Synthesis of a series of phenylacetic acid 1-β-O-acyl glucosides and comparison of their acyl migration and hydrolysis kinetics with the corresponding acyl glucuronides

Department of Chemistry, The Robert Robinson Laboratories, University of Liverpool, Liverpool, UK L69 7ZD.
Organic & Biomolecular Chemistry (Impact Factor: 3.56). 02/2011; 9(3):926-34. DOI: 10.1039/c0ob00820f
Source: PubMed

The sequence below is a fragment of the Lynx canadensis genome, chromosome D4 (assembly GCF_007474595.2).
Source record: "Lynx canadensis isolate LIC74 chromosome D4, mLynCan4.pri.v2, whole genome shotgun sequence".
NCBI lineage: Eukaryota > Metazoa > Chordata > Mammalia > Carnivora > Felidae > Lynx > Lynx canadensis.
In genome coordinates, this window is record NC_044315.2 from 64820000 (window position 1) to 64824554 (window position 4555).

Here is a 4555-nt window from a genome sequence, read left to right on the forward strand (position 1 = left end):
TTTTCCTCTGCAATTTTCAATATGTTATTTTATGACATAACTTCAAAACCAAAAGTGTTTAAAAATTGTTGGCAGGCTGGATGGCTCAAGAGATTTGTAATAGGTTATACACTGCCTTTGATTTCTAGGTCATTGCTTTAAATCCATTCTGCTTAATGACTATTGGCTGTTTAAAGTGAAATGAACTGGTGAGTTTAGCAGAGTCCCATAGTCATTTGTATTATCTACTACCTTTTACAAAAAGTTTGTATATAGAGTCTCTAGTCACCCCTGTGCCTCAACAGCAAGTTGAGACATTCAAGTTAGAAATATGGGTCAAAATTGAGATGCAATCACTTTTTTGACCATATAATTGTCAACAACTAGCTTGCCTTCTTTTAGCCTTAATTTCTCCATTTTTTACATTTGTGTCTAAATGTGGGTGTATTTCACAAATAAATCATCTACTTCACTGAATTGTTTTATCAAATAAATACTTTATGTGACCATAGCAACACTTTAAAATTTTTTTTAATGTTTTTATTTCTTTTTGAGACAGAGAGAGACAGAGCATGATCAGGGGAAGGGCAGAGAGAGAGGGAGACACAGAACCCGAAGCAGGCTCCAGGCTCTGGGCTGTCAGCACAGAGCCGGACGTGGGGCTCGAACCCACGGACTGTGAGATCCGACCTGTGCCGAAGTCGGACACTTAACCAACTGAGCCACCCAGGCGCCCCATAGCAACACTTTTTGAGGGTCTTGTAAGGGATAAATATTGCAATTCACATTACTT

We report the synthesis of the 1-β-O-acyl glucoside conjugates of phenylacetic acid (PAA), R- and S-α-methyl-PAA and α,α'-dimethyl-PAA, and measurement of their transacylation and hydrolysis reactivity by NMR methods. These are analogues of acyl glucuronides, the transacylation kinetics of which could be important in adverse drug effects. One aim of this work was to investigate whether, as previously postulated, the free carboxylate group of the acyl glucuronides plays a part in the mechanism of the internal acyl migration. In addition, such acyl glucosides are known to be endogenous biochemicals in their own right and investigation of their acyl migration propensities is novel. Our previously described selective acylation procedure has proved highly successful for 1-β-O-acyl glucuronide synthesis and when subsequently applied to 6-O-trityl glucose, it gave good yields and excellent anomeric selectivity. Mild acidolysis of the O-trityl intermediates gave the desired acyl glucosides in excellent yield with essentially complete β-selectivity. Measurement of the acyl glucoside transacylation kinetics by (1)H NMR spectroscopy, based simply on the disappearance of the 1-β-isomer in aqueous buffer at pH 7.4, showed marked differences depending on the degree of methyl substitution. Further kinetic modelling of the isomerisation and hydrolysis reactions of the acyl glucosides showed considerable differences in kinetics for the various isomeric reactions. Reactions involving the -CH(2)OH group, presumably via a 6-membered ring ortho-ester intermediate, are facile and the α-glucoside anomers are significantly more reactive than their β-counterparts. By comparison with degradation rates for the corresponding acyl glucuronides, it can be inferred that substitution of the carboxylate by -CH(2)OH in the acyl glucosides has a significant effect on acyl migration for those compounds, especially for rapidly transacylating molecules, and that thus the charged glucuronide carboxylate is a factor in the kinetics.

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